Gwen, who had a wonderful soprano voice, left a blossoming career in theatre to get married and only after her husband, Maurice, died did she choose to make a living teaching the E. G. White method of elocution and voice-training. She trained lots of singers and actors to gold medal standard. One of her child students in Falmouth was Alex Parks who won Fame Academy when Gwen was in her nineties. Another of her students, gold medal winning actress and Gregory Award winning poet, Lorna Meehan, wrote a poem in her honour called Tea and Shakespeare.

Tea and Shakespeare
For Gwen Methley

Every week without fail,
I would come for tea in china cups and Shakespeare,
Noticing a different ornament each time,
As I chomped on posh biscuits.

We wouldn’t get started for at least fifteen minutes,
And speeches would hang in mid air,
As a board treading anecdote was revealed,
But I didn’t mind.
Cause I knew this was where true knowledge lay.

Stories of stage beds folding at inappropriate moments,
Declaring yourself a shameless sex goddess in a silver raincoat,
‘That’ line by Lady Bracknell.
Stories of your husband,
Who divorced another to be with you,
Served in Gallipoli,
Once threw a cigarette in the fire and said
‘I’ll never smoke another’,
And kept his word.

I came one afternoon to help you sort your sheet music collection,
You made me prawns on toast and stewed plums,
And at the end of the day,
The sorted pile remained a few sheets,
As you sang your memories,
And the lines around the eyes and the blankets of age over your hands,
Ceased to hold your light in,
And it spilled over.

You poured inspiration into me,
As we tackled iambic pentameter
Dissected John Donne,
And took Shakespeare and tea.
Tears of awe in your eyes as you described how,
A simple Stratford school boy could make the world fall in love with words.

You raced around the small sea-side town in a bright green Mini,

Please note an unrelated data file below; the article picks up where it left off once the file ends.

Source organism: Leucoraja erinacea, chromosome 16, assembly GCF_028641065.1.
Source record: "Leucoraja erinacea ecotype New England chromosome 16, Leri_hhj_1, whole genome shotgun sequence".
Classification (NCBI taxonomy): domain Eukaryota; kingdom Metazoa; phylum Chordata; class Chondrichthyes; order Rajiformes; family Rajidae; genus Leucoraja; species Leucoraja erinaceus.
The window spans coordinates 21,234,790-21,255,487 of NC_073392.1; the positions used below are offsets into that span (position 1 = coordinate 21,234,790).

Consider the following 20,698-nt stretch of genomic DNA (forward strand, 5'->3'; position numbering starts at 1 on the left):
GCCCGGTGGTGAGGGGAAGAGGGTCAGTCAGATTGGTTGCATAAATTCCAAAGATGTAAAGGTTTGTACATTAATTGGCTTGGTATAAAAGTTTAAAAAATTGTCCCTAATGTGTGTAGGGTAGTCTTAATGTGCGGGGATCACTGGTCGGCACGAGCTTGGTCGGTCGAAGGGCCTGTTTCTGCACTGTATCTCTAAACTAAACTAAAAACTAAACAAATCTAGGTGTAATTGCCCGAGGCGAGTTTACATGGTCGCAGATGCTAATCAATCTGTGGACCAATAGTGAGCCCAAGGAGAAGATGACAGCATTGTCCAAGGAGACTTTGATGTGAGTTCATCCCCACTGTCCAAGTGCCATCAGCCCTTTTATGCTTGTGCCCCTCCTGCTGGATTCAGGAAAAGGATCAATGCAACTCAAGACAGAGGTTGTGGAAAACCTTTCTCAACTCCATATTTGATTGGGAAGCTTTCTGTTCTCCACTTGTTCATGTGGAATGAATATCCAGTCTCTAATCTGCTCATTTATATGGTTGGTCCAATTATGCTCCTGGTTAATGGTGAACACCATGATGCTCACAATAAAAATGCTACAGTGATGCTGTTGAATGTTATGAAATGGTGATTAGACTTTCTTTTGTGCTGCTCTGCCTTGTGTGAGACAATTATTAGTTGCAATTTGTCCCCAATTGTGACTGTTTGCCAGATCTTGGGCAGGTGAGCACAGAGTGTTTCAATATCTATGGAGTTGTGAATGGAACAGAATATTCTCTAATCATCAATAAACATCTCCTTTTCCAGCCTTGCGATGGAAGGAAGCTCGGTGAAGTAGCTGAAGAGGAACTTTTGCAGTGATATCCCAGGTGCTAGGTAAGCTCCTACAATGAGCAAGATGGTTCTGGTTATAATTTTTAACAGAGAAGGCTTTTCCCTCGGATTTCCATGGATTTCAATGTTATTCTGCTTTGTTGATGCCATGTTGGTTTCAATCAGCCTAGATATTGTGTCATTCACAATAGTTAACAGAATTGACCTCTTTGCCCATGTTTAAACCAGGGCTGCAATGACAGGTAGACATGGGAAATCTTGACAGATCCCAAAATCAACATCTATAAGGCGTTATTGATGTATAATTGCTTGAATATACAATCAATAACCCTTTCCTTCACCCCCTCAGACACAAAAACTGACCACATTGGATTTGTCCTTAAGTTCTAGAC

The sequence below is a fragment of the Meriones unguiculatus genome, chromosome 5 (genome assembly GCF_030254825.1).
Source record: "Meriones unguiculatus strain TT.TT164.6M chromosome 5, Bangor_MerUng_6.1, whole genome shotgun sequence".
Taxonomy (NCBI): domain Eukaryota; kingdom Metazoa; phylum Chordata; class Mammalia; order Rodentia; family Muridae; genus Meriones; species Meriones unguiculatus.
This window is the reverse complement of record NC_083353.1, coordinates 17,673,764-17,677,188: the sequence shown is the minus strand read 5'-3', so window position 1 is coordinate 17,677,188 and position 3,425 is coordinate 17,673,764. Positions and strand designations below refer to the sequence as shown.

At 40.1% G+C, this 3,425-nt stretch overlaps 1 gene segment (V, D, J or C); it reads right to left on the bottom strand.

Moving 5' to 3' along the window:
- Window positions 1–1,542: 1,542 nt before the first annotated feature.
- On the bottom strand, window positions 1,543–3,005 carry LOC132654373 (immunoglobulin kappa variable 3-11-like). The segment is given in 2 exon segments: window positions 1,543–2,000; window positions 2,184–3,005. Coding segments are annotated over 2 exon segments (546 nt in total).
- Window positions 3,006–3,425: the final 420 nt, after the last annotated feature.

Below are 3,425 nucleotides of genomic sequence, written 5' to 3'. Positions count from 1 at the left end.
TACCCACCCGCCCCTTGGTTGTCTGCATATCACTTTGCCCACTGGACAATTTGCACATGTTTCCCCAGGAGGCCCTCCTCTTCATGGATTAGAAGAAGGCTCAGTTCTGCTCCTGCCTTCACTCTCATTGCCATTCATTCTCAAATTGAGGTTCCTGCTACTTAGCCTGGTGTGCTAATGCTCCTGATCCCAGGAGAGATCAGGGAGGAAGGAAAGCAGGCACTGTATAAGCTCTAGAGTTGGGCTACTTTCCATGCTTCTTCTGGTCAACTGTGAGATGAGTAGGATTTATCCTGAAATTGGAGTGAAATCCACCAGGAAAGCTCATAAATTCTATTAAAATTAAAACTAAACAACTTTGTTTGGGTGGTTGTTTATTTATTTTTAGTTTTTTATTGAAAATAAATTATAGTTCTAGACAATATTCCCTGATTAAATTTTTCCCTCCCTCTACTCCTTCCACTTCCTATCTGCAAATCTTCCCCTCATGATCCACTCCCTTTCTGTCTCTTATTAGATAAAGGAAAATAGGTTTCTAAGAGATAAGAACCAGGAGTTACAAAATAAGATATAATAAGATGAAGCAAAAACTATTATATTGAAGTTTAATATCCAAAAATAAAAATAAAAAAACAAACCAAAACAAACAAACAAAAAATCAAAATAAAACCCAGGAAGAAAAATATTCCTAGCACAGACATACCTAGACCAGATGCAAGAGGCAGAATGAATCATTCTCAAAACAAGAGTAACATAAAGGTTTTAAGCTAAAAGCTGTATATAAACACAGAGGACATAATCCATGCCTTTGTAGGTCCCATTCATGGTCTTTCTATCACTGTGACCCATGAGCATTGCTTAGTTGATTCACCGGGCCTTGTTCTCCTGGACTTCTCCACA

Your fiery red hair under a classic hat,
The quintessential eccentric old lady.
You told me I had a young Penelope Keith look about me,
I was flattered,
I showed you an awful poem about a boy who didn’t love me,
You were patient and kind.

I was wrapped up in cycle binds,
Lightened by your faith in me,
As I shook my head gravely at Ozymandias,
Reprimanded my foolish father King,
Said ‘that’ line by Lady Bracknell,
And got a distinction.

I drank tea from china cups in your honour,
When I found out I wouldn’t get a chance to say goodbye.
We play our many parts upon the stage,
We are such stuff as dreams are made of,
We fan our flushed cheeks as love seeps in uninvited,
We live without knowing our worth,
We die.
Lorna Meehan

Here Lorna reads the above poem.

Gwen's parents, my grandparents, were thespians too. The Daltons were an old Sheffield family of cutlers and, sad to say, ivory importers, but by the time my grandparents were appearing in 'The Gondoliers' times were as hard for them as most Sheffield families.

So back to June 3rd. As well as it being the anniversary of the coronation of our monarch, the birthday of Gwen, and cousin Pam, it is also the birthday of Philip's daughter, Gillian, a beautician who takes part in Gaiety Theatre productions in Douglas, Isle of Man. So three generations, all female, all sharing the same birthday. Somewhere there is a photograph of the three together. Anyway, Happy Birthday girls!